Number one: it does not multitask or do multiple things simultaneously. OK, it can run some native Apple apps at the same time – like iPod and Safari – but say you want to listen to Pandora radio and use Twitter (via TweetDeck or Tweetie) or Facebook at the same time, you are shit out of luck.  One thing at a time, folks! This is a ridiculous limitation and a major handicap for a “revolutionary and magical” device that Apple expects us to spend so much time on.  I guess that the majority of iPad’s users won’t be “power users” like I am – they are content to do one thing at a time – so Apple doesn’t really have to care whether or not people are able to multitask on the iPad.

How about photos and video: can I take pictures with it, or use it to Skype?  Nope.  No camera, no web cam. I keep seeing ads about how great it is to manage your photo albums and run slideshows…but how do I get my photos onto the iPad from my camera?  The iPad has no USB ports or card readers.  Oh wait, Apple has come up with a solution for that too – I have to buy their Camera Connection Kit for $29! 

What if I want to create business presentations, write proposals or work on spreadsheets?  Apple claims that the iWork Suite covers it for me.  I opened up Keynote and created a new presentation. I had to use one of their 9 templates, and could not create my own look & feel  – bad for creative types like me.

I opened up Pages (their word-processing software) and Numbers (spreadsheet software), in an attempt to create a document. So I typed (just a little, because it was painful) and then tried to save the document. This is where I got really confused and annoyed.  It was here that I discovered that the iPad does not really have a saving scheme, Numbers doesn’t export to Excel (whaaat???) and if I want to print anything, I have to export it and print from a computer.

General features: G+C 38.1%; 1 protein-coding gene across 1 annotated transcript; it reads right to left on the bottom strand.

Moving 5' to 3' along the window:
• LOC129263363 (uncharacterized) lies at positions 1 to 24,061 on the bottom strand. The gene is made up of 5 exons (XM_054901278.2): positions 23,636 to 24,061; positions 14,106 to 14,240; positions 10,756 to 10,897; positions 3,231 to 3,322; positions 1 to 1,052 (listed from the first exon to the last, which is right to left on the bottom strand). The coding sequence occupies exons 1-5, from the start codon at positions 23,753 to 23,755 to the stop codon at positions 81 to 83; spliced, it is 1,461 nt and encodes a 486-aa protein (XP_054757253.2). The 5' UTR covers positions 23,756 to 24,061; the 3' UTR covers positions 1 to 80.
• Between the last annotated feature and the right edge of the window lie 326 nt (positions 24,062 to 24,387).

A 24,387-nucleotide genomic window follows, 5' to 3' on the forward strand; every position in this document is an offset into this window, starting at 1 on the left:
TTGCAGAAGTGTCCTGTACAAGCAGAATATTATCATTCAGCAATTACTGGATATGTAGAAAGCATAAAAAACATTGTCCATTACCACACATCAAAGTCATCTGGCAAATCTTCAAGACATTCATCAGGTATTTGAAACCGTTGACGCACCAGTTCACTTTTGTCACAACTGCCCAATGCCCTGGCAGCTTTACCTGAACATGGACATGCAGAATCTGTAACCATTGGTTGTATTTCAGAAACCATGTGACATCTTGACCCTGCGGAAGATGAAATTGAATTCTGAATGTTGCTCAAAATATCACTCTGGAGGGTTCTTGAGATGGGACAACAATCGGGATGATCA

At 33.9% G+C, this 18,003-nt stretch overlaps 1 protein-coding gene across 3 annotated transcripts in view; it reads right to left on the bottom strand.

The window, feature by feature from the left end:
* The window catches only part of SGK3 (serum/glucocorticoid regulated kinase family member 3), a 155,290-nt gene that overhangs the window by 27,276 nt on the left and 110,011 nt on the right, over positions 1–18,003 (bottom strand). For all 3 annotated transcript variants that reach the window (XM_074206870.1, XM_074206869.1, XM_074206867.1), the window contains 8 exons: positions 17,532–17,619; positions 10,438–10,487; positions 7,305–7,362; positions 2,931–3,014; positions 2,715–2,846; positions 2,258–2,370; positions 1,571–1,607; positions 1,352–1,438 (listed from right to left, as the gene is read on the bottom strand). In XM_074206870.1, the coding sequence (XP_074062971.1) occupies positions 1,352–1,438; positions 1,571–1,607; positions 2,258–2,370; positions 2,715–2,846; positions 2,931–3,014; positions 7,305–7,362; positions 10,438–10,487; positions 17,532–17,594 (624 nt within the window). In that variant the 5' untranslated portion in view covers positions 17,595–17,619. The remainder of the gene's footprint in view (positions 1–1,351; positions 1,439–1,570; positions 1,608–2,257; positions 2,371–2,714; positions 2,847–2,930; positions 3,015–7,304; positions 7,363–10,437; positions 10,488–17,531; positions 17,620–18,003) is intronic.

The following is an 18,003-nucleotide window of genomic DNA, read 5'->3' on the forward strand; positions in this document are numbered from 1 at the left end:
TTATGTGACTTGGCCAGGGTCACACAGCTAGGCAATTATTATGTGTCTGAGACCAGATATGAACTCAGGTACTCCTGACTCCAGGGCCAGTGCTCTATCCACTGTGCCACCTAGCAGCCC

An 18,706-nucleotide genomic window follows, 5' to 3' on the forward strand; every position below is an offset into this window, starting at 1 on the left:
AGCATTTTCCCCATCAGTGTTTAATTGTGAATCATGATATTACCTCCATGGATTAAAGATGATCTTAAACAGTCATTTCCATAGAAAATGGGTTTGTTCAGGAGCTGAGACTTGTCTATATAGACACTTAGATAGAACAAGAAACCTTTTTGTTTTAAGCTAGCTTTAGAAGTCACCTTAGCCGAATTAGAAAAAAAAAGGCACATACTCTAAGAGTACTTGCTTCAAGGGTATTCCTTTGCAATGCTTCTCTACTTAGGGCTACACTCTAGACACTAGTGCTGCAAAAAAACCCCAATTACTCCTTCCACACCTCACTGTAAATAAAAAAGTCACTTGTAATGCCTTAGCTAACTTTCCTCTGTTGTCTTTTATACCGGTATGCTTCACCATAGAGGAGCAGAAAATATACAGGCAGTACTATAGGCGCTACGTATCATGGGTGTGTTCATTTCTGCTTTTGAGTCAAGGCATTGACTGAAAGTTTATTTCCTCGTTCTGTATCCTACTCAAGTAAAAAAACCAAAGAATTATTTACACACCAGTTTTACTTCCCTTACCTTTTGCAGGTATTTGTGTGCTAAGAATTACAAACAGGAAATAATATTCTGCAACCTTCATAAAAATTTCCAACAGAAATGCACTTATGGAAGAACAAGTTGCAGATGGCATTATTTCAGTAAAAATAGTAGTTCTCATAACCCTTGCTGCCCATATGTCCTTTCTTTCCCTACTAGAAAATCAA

Where are the files, folders or windows?  No such things in this device. Instead you have a cover-flow style list of items that you’ve somehow “saved” to scroll through.  What if you have 200 documents and you need to get to one that starts with “U”?  Tough crap, you’ll have swipe your way through ALL of them to get to the one you want. This just seems like a stupid solution to workflow, but I guess you’re not supposed to really work on an iPad because DUH, it’s not a computer.

So now that I can’t really work, I’m just going to surf the web using Safari. Steve Jobs says it will be  the best browsing experience I’ve ever had. Hold on a sec, there seem to be a bunch of web sites (just about oh, 70% of the world’s web sites) that have now become totally useless to me because Apple does not support Flash and has pretty much decided it won’t support Flash EVER. I guess it would be the best browsing experience ever for the 10 web sites I liked that weren’t broken for me.

Now that I can’t really surf the web well on the iPad, how about watching movies, reading books or using the maps? 

First I have to find some screen cleaner to wipe off all those fingerprints and swipe marks.  I suppose you will have to keep that stuff with you at all times if you expect to watch movies on an iPad. Does Windex come in travel size? (I think I would need a special bag just for the device, all its accessories and cleaning supplies)